On a dark and desolate stretch of highway in the Four Corners region of Utah in 2008, a busload of skiers were returning from a three-day trip to the slopes of Telluride, Colo. Five hours into a long drive to Phoenix, the 71-year-old driver let his bus wander outside the lines of the two-lane highway.
At about 8 p.m., the bus hit the guardrail, slid down an embankment and rolled into a drainage ditch. The 360-degree roll peeled the top off the Astro Stage Lines Motor Coach and tossed all but three of the 53 occupants into a snow-swept January night. Nine were killed, including five under age 18. The NTSB determined that driver fatigue played a key role in the accident.
Dr. Richard O’Desky, an Ohio physician in occupational medicine who often examines and certifies truckers, said he speeds past trucks on the highway because he knows how often drivers are impaired.
“My problem now is I know too much — the last place I want to be is next to a truck,” he said. “There are plenty that have no business being behind the wheel.”
The FMCSA has recently stepped up its efforts to target commercial drivers who have demonstrated high-risk behaviors related to fatigue, according to the DOT, its parent agency. Officials also are promoting road designs that slope the edges of pavements so that drivers who stray can more easily get back on the road.
Pilots say fatigue is a constant battle in the cockpit.
“I’ve been there where you literally do a little tap dance with your feet and then nod off,” said Roger Nielsen, a retired US Airways captain. “What you try to do is you read each other, you constantly check on how each other is doing, and then if one person says ‘I’m totally bagged’… it’s not uncommon to let somebody take a nap.”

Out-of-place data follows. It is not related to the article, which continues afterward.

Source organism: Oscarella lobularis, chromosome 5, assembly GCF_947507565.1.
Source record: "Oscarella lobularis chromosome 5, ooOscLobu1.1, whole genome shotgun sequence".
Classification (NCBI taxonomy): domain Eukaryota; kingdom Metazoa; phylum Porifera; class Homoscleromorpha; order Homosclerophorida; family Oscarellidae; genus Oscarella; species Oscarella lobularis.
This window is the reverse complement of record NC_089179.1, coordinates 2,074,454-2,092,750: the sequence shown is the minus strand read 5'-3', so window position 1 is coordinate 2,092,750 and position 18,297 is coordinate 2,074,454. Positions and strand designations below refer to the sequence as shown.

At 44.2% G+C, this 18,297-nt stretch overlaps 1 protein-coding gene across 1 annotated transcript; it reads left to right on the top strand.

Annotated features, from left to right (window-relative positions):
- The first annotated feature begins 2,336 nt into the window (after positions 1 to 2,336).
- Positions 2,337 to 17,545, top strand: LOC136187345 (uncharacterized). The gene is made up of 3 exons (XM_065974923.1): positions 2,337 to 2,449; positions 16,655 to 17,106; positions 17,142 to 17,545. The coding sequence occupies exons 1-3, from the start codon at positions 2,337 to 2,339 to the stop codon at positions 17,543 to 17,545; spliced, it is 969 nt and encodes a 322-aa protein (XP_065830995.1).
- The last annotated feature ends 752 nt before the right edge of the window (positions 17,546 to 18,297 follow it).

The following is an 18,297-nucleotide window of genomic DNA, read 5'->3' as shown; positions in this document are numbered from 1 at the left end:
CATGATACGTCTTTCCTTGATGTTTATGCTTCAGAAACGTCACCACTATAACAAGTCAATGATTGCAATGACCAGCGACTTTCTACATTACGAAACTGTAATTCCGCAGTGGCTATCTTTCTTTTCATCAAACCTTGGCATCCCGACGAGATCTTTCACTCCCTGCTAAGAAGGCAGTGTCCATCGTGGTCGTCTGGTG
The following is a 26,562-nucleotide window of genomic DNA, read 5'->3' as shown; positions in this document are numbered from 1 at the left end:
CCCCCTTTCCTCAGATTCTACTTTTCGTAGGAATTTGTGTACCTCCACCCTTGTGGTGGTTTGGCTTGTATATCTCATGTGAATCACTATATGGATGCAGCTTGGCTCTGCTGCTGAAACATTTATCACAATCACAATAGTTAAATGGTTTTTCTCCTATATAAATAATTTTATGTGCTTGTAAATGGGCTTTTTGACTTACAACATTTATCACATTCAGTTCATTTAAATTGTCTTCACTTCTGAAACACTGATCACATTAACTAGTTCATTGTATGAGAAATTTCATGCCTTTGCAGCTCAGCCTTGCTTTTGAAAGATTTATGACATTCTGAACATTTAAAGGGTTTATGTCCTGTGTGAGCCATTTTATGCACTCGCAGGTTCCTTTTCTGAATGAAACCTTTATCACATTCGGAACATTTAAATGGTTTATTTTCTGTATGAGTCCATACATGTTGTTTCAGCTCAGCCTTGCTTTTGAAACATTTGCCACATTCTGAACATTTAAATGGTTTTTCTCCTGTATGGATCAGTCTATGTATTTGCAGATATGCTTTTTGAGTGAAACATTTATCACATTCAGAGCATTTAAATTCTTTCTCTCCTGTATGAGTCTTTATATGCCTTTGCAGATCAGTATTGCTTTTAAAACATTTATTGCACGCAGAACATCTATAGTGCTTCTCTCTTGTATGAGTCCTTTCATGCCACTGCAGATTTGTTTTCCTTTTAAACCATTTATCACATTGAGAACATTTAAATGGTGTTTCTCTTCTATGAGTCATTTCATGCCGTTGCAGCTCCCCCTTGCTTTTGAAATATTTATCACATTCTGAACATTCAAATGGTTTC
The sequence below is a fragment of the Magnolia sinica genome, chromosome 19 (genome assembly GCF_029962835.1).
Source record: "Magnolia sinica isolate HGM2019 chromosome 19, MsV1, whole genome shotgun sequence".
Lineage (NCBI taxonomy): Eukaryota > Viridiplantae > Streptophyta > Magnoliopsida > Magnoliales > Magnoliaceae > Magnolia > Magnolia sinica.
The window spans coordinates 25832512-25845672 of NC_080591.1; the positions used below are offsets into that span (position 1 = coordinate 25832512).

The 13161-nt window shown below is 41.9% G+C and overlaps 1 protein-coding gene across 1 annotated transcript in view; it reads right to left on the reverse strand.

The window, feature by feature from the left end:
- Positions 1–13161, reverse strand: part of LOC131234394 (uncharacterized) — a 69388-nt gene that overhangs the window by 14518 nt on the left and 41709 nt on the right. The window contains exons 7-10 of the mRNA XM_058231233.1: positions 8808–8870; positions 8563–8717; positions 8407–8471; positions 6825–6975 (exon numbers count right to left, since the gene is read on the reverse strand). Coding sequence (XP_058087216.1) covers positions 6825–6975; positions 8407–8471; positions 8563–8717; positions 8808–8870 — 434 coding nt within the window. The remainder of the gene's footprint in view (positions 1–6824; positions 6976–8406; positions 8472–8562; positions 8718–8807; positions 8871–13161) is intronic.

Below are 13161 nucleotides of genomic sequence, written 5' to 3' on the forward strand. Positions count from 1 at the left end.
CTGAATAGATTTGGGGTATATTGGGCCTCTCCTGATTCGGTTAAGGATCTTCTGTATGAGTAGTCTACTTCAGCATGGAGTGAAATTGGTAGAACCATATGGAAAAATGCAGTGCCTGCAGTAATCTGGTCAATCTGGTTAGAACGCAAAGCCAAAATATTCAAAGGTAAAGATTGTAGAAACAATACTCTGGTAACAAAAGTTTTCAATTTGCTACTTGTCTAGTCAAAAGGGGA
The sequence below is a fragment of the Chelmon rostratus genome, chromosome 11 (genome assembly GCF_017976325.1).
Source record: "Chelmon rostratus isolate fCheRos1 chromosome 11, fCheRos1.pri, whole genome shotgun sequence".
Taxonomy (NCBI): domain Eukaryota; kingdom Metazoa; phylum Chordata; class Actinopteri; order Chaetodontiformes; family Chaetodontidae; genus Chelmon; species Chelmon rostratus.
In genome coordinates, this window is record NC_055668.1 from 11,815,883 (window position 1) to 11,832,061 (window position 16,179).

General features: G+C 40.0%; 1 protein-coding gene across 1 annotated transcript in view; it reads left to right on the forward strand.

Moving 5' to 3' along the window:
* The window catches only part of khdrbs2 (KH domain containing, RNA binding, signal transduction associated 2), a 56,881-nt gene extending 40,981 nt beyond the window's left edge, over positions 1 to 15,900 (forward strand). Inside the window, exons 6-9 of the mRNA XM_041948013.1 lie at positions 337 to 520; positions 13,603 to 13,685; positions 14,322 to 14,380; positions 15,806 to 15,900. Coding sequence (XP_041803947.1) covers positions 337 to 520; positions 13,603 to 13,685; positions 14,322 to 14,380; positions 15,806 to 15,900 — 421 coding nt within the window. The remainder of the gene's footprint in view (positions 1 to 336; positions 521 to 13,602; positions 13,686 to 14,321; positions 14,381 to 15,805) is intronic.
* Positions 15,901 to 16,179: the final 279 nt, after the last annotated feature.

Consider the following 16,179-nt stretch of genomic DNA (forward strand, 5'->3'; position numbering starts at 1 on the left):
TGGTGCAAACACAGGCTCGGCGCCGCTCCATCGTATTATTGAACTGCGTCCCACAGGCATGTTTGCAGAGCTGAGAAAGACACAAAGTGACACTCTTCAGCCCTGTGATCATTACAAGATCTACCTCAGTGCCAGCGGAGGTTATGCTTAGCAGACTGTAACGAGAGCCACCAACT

Pilots, controllers and flight crews who report safety problems through an anonymous NASA database frequently mention fatigue as a problem. Since NASA added a fatigue category in June 2009 there have been more than 200 reports from flight crew members concerned about fatigue affecting work performance and safety. NTSB’s Sumwalt said one in five reports submitted to the database are fatigue-related.
Since 1972, the safety board has come up with 37 separate ways to address fatigue, ranging from changing pilot flying hours to commissioning more research on how much – and what kind – of sleep pilots, flight crews, controllers and maintenance workers need. But only 12 have been implemented while the other 25 remain open or the board has given up on them without action ever being taken.
The crash of Colgan Air Flight 3407 outside of Buffalo, N.Y., in February 2009 heightened concerns about pilot fatigue. Four crew members and 45 passengers were killed when the plane went down, crashing into a house. One person on the ground was killed.
An NTSB investigation concluded the accident was the result of pilot error and the pilots were likely fatigued. The captain spent the night before sleeping in the company crew room and had been awake at least 15 hours. The first officer had gotten at most 8.5 hours of sleep in the preceding 34 hours – part of that while commuting from Seattle to Newark the night before the accident, according to the report.
The Colgan crash let to more than two dozen NTSB recommendations, including measures to reduce the risk of fatigue.
Seventeen months after the crash, the FAA released a proposal to reduce flight and duty time requirements for pilots. The proposal is similar to measures introduced in 1972 and 1995 that failed after encountering industry opposition.
The new rules would require pilots to rest for nine hours rather than eight before reporting for duty. Pilots also would be limited to 13 hours of work between rest periods and get more consecutive time off during the work week. Pilots would be able to decline assignments without penalty if they felt too fatigued to fly. And airlines would be encouraged to put in place individual fatigue risk management systems, according to documents released by the FAA. The proposal could cost airlines $1.3 billion over the next 10 years.